In all great fish markets, great fish-mongers strictly examine the gills--if the bright redness is exchanged for a low brown, they are stale; but when live fish are brought flouncing into market, you have only to elect the kind most agreeable to your palate and the season.

Shad, contrary to the generally received opinion are not so much richer flavored, as they are harder when fish taken out of water; opinions vary respecting them. I have tasted Shad thirty or forty miles from the place where caught, and really conceived that they had a richness of flavor, which did not appertain to those taken fresh and cooked immediately, and have proved both at the same table, and the truth may rest here, that a Shad 36 or 48 hours out of water, may not cook so hard and solid, and be esteemed so elegant, yet give a higher relished flavor to the taste.

Every species generally of salt water Fish, are best fresh from the water, though the Hannah Hill, Black Fish, Oyster, Flounder, Bass, Cod, Haddock, and Eel, with many others, may be transported by land many miles, find a good market, and retain a good relish; but as generally, live ones are bought first, deceits are used to give them a freshness of appearance, such as peppering the gills, wetting the fins and tails, and even painting the gills, or wetting with animal blood. Experience and attention will dictate the choice of the best. Fresh gills, full bright eyes, moist fins and tails, are denotements of their being fresh caught; if they are soft, its certain they are stale, but if deceits are used, your smell must approve or denounce them, and be your safest guide.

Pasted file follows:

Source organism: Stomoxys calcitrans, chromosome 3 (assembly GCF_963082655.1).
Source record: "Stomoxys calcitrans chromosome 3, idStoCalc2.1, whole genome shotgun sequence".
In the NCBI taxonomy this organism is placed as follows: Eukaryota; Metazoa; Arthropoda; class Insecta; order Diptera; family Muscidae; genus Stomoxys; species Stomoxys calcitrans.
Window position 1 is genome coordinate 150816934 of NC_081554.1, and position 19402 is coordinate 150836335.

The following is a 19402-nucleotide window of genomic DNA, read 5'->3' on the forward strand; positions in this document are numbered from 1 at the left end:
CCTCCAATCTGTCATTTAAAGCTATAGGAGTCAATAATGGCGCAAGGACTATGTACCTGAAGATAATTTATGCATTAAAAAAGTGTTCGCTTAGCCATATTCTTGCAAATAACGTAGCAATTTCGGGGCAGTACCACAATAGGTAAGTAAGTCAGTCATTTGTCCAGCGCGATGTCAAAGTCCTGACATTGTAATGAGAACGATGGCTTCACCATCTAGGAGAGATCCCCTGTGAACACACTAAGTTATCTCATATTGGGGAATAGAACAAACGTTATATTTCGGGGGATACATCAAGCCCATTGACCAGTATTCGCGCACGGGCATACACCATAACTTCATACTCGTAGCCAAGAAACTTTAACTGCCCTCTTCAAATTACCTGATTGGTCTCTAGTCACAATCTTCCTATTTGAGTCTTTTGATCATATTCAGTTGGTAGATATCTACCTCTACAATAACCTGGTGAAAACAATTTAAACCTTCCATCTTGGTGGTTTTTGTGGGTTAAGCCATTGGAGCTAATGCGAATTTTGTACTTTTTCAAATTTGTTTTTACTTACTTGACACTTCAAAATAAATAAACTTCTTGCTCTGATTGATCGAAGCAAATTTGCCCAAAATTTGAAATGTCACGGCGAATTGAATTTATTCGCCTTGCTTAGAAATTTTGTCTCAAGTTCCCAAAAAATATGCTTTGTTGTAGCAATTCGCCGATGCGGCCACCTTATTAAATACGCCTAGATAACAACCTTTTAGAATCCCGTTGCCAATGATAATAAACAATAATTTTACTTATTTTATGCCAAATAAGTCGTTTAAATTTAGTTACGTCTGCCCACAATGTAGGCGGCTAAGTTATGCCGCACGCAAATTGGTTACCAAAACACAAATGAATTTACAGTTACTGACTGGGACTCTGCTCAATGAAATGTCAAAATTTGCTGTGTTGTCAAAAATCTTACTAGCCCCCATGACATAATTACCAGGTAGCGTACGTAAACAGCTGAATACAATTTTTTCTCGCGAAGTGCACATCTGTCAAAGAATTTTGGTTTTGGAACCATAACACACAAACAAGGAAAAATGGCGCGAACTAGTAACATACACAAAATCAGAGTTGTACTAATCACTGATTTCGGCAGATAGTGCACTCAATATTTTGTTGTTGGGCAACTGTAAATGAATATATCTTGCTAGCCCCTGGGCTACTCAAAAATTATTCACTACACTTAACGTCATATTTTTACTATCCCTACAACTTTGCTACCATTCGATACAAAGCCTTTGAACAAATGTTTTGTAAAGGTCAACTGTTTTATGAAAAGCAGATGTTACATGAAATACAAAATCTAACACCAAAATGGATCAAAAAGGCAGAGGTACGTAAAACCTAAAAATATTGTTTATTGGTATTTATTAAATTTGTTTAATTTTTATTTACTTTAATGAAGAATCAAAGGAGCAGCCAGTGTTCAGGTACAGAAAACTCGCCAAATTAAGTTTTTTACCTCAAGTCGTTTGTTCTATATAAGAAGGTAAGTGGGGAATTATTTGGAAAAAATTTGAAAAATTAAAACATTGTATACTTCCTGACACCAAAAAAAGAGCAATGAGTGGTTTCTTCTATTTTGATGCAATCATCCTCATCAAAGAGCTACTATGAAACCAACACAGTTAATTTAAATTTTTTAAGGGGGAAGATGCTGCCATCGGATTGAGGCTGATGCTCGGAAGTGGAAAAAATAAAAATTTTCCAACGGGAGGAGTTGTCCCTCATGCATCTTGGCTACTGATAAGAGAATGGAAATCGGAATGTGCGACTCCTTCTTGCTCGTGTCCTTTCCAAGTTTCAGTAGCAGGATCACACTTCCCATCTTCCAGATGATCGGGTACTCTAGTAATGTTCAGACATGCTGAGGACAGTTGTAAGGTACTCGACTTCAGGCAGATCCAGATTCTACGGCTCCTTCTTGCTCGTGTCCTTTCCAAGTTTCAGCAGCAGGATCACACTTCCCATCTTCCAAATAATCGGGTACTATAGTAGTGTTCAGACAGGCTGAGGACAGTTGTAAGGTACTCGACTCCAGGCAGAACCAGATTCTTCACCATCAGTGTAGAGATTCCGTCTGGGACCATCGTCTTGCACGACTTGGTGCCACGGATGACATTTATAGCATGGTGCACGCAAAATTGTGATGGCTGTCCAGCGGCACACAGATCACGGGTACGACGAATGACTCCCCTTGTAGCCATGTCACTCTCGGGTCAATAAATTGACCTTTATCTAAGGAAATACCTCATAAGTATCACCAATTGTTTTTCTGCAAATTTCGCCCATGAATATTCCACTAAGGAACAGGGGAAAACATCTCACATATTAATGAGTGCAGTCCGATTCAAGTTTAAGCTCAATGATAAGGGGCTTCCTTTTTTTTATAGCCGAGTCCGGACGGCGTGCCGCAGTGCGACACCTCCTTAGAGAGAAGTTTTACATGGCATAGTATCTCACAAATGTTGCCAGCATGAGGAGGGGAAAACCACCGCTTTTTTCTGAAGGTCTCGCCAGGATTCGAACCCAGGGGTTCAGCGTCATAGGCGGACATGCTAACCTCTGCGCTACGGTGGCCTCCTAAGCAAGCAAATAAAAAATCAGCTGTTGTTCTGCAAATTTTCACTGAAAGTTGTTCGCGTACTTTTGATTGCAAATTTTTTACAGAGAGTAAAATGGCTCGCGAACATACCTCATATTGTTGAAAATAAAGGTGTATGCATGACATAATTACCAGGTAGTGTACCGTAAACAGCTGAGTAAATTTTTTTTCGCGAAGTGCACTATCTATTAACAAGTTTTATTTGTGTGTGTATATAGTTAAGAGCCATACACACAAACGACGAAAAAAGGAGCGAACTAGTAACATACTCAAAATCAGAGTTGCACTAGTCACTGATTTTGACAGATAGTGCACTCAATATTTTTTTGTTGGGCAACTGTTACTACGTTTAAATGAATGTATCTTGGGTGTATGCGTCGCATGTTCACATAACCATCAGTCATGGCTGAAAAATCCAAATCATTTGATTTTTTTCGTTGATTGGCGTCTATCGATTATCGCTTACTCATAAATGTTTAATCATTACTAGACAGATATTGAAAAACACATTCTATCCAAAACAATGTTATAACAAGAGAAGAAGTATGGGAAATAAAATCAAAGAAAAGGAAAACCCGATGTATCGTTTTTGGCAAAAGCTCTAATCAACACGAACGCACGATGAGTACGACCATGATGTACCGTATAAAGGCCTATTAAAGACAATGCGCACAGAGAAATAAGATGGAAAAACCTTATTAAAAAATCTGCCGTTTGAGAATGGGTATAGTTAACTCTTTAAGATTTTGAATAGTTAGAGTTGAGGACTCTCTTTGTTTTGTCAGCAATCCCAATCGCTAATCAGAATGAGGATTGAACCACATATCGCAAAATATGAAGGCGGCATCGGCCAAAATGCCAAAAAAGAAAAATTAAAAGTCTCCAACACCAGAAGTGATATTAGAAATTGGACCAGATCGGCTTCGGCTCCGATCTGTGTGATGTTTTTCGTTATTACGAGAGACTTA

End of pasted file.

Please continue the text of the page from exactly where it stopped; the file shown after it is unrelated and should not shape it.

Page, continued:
Of all fresh water fish, there are none that require, or so well afford haste in cookery, as the Salmon Trout, they are best when caught under a fall or cateract--from what philosophical circumstance is yet unsettled, yet true it is, that at the foot of a fall the waters are much colder than at the head; Trout choose those waters; if taken from them and hurried into dress, they are genuinely good; and take rank in point of superiority of flavor, of most other fish.